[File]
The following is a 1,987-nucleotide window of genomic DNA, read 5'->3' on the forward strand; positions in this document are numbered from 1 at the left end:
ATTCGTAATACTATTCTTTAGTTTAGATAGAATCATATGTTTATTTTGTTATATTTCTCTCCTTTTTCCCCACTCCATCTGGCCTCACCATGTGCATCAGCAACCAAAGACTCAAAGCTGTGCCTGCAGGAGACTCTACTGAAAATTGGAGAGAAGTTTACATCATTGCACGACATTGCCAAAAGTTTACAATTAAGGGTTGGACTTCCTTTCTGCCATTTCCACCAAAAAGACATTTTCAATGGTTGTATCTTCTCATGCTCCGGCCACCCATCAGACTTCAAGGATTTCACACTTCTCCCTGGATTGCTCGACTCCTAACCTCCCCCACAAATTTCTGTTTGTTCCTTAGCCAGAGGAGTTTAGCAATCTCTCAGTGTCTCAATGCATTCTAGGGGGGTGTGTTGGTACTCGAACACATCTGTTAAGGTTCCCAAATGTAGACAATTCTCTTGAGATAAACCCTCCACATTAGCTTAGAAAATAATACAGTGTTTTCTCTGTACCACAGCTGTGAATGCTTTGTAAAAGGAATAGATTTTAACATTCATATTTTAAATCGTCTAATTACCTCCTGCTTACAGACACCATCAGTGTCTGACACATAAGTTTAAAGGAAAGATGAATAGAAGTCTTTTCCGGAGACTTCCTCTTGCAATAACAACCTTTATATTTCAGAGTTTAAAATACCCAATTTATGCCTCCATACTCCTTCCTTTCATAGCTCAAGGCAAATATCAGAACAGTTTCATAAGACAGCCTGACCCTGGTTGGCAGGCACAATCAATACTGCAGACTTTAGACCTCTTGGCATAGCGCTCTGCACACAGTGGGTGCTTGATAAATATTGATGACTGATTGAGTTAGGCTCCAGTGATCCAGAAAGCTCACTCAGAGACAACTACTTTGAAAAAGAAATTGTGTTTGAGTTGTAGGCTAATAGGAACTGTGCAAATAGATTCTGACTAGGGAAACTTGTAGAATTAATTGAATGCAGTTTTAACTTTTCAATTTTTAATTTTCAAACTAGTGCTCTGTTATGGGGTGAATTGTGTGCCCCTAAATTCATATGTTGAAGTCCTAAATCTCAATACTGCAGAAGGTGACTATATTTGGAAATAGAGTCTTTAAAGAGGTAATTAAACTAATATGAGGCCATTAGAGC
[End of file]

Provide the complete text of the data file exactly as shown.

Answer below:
The following is a 1,987-nucleotide window of genomic DNA, read 5'->3' on the forward strand; positions in this document are numbered from 1 at the left end:
ATTCGTAATACTATTCTTTAGTTTAGATAGAATCATATGTTTATTTTGTTATATTTCTCTCCTTTTTCCCCACTCCATCTGGCCTCACCATGTGCATCAGCAACCAAAGACTCAAAGCTGTGCCTGCAGGAGACTCTACTGAAAATTGGAGAGAAGTTTACATCATTGCACGACATTGCCAAAAGTTTACAATTAAGGGTTGGACTTCCTTTCTGCCATTTCCACCAAAAAGACATTTTCAATGGTTGTATCTTCTCATGCTCCGGCCACCCATCAGACTTCAAGGATTTCACACTTCTCCCTGGATTGCTCGACTCCTAACCTCCCCCACAAATTTCTGTTTGTTCCTTAGCCAGAGGAGTTTAGCAATCTCTCAGTGTCTCAATGCATTCTAGGGGGGTGTGTTGGTACTCGAACACATCTGTTAAGGTTCCCAAATGTAGACAATTCTCTTGAGATAAACCCTCCACATTAGCTTAGAAAATAATACAGTGTTTTCTCTGTACCACAGCTGTGAATGCTTTGTAAAAGGAATAGATTTTAACATTCATATTTTAAATCGTCTAATTACCTCCTGCTTACAGACACCATCAGTGTCTGACACATAAGTTTAAAGGAAAGATGAATAGAAGTCTTTTCCGGAGACTTCCTCTTGCAATAACAACCTTTATATTTCAGAGTTTAAAATACCCAATTTATGCCTCCATACTCCTTCCTTTCATAGCTCAAGGCAAATATCAGAACAGTTTCATAAGACAGCCTGACCCTGGTTGGCAGGCACAATCAATACTGCAGACTTTAGACCTCTTGGCATAGCGCTCTGCACACAGTGGGTGCTTGATAAATATTGATGACTGATTGAGTTAGGCTCCAGTGATCCAGAAAGCTCACTCAGAGACAACTACTTTGAAAAAGAAATTGTGTTTGAGTTGTAGGCTAATAGGAACTGTGCAAATAGATTCTGACTAGGGAAACTTGTAGAATTAATTGAATGCAGTTTTAACTTTTCAATTTTTAATTTTCAAACTAGTGCTCTGTTATGGGGTGAATTGTGTGCCCCTAAATTCATATGTTGAAGTCCTAAATCTCAATACTGCAGAAGGTGACTATATTTGGAAATAGAGTCTTTAAAGAGGTAATTAAACTAATATGAGGCCATTAGAGC